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"Summer Time and the Living is Easy"

Summer Safety Tips for Seniors

Summertime is an exciting and fun time for everyone but Seniors need to be mindful when enjoying activities outdoors.

Studies have shown 60% of elders 60 years or older are “among the worst affected by extreme heat, “ (especially in Arizona).

A Few Summer Safety Tips for Seniors

1. Increase Liquids

When partaking in outdoor activities in the summer, “Seniors should drink extra liquids leading up to, during and after spending time outside. ‘’

2. Wear Light Clothing

Another way to help stay cool in the heat is by wearing the right clothes. Wearing lighter clothing reduces body temperature.

3. Stay Protected From the Sun

Besides wearing light, loose clothes, Seniors should also wear sunglasses and a wide brimmed hat to offer protection from the sun.

“Avoid peak hours of hot temperatures, between 10:00 a.m. and 4:00 p.m., for any yard work or other activities that will exacerbate the body’s temperature.”

4. Cool Down When Feeling Hot

Besides drinking adequate fluids it’s important to remember to come inside from the heart and either take a cool bath or shower.

Healthy Food Tips for Summer

Summer is also a prime time to enjoy eating fruits and vegetables in season. “On the other hand, summer months can also mean BBQs and potlucks outside, which can also increase risk of foodborne illness. “

1. Stock up on Fruits and Veggies!

Eating more fruits and vegetables during the summer helps to increase fluids and veggies have a dominant water content.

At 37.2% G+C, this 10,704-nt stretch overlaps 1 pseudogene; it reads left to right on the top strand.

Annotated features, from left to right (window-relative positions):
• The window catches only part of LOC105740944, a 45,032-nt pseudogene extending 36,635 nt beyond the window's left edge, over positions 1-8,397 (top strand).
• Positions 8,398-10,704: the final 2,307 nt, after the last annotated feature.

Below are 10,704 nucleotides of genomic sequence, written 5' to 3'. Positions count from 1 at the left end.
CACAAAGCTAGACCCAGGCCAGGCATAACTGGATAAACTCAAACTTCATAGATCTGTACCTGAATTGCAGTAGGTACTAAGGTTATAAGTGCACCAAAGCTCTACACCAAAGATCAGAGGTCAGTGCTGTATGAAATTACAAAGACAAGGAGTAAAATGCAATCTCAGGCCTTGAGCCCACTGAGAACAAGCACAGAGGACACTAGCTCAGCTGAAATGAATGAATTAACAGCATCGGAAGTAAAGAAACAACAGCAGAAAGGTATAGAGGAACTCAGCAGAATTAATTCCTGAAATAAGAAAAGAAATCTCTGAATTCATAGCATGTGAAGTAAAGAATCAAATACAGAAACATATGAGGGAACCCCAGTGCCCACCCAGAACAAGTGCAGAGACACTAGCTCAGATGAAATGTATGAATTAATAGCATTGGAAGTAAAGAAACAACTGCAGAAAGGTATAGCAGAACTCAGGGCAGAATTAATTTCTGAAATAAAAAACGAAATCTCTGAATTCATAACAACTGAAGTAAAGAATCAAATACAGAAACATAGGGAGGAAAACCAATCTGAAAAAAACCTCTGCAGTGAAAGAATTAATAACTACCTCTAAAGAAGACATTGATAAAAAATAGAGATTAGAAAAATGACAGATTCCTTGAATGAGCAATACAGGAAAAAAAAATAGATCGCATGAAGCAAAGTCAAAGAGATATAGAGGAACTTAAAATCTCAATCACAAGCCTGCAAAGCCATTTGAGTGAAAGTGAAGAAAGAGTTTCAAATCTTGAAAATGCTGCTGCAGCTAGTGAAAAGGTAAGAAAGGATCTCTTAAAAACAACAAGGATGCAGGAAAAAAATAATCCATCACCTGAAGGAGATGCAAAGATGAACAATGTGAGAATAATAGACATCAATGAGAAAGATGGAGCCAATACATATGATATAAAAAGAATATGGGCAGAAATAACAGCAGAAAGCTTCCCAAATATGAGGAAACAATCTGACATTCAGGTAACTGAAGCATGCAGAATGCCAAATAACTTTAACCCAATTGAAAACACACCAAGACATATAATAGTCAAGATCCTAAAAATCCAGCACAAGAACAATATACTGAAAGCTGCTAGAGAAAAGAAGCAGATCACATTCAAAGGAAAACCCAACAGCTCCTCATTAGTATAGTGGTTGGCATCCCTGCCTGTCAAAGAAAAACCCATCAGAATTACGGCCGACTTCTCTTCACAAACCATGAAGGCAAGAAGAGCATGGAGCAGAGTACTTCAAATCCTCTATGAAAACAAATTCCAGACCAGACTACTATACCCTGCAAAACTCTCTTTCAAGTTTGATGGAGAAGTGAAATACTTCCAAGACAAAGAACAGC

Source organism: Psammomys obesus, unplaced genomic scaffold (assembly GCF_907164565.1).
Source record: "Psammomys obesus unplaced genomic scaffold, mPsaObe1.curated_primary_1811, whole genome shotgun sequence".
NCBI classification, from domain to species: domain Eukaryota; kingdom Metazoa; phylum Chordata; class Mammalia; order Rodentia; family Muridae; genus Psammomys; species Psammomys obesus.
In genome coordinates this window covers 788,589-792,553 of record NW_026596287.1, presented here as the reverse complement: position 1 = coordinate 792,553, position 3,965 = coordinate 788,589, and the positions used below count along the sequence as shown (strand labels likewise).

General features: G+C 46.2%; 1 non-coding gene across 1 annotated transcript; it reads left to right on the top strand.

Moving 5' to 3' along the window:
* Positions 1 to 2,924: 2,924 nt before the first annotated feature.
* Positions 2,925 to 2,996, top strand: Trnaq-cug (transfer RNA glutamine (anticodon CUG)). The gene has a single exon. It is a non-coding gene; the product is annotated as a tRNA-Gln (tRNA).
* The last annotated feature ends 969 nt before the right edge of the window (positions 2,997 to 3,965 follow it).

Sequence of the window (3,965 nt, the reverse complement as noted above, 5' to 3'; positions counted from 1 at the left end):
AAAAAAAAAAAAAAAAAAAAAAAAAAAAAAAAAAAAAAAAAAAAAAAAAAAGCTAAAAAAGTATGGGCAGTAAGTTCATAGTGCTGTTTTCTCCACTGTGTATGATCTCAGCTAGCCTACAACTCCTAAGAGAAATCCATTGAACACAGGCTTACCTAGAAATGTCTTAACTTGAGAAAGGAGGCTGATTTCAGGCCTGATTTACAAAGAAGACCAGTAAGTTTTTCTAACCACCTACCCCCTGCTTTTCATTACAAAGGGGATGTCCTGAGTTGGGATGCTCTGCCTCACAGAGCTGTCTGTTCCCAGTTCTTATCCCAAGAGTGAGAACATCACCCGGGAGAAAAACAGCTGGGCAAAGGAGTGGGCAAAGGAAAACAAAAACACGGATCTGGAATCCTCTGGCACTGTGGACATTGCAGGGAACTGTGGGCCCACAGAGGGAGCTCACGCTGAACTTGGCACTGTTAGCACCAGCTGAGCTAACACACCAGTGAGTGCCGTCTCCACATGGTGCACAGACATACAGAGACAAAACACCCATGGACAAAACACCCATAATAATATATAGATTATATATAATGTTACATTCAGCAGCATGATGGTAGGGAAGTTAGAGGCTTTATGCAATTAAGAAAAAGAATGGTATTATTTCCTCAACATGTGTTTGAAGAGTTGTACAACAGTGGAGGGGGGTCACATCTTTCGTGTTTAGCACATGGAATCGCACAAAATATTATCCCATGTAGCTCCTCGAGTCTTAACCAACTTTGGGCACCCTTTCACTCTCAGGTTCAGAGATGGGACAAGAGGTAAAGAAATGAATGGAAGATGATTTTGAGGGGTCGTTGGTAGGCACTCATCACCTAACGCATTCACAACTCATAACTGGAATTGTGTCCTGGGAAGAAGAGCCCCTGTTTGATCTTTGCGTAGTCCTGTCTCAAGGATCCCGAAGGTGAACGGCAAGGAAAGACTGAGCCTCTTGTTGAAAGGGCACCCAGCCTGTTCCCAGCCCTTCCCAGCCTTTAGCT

2. Eat a Healthy Breakfast

Start a summer day with a nutritious but simple breakfast.

  • Fruit with cottage cheese with nuts

  • Veggie Omelet with whole-grain toast

  • Smoothie with fresh or frozen fruit

  • Whole grain toast with nut butter

3. Practice Food Safety

Research has shown “adults 65 years and older are at an increased risk for foodborne illness with potentially serious consequences.”

Keep foods safe in the summer:

  • Grilling meats to proper temperatures

  • Washing fruits and vegetables before cutting

  • Keeping cold food cold at 40°F or less when traveling. Pack foods in coolers with adequate ice and cold packs.

Summer can mean vacations and family get-togethers, and spending more time outside, but Seniors ( and their Caregivers) can avoid the risks of heat exposure by staying

hydrated, wearing light-loose fitting clothing and eating healthy.

Works Cited:

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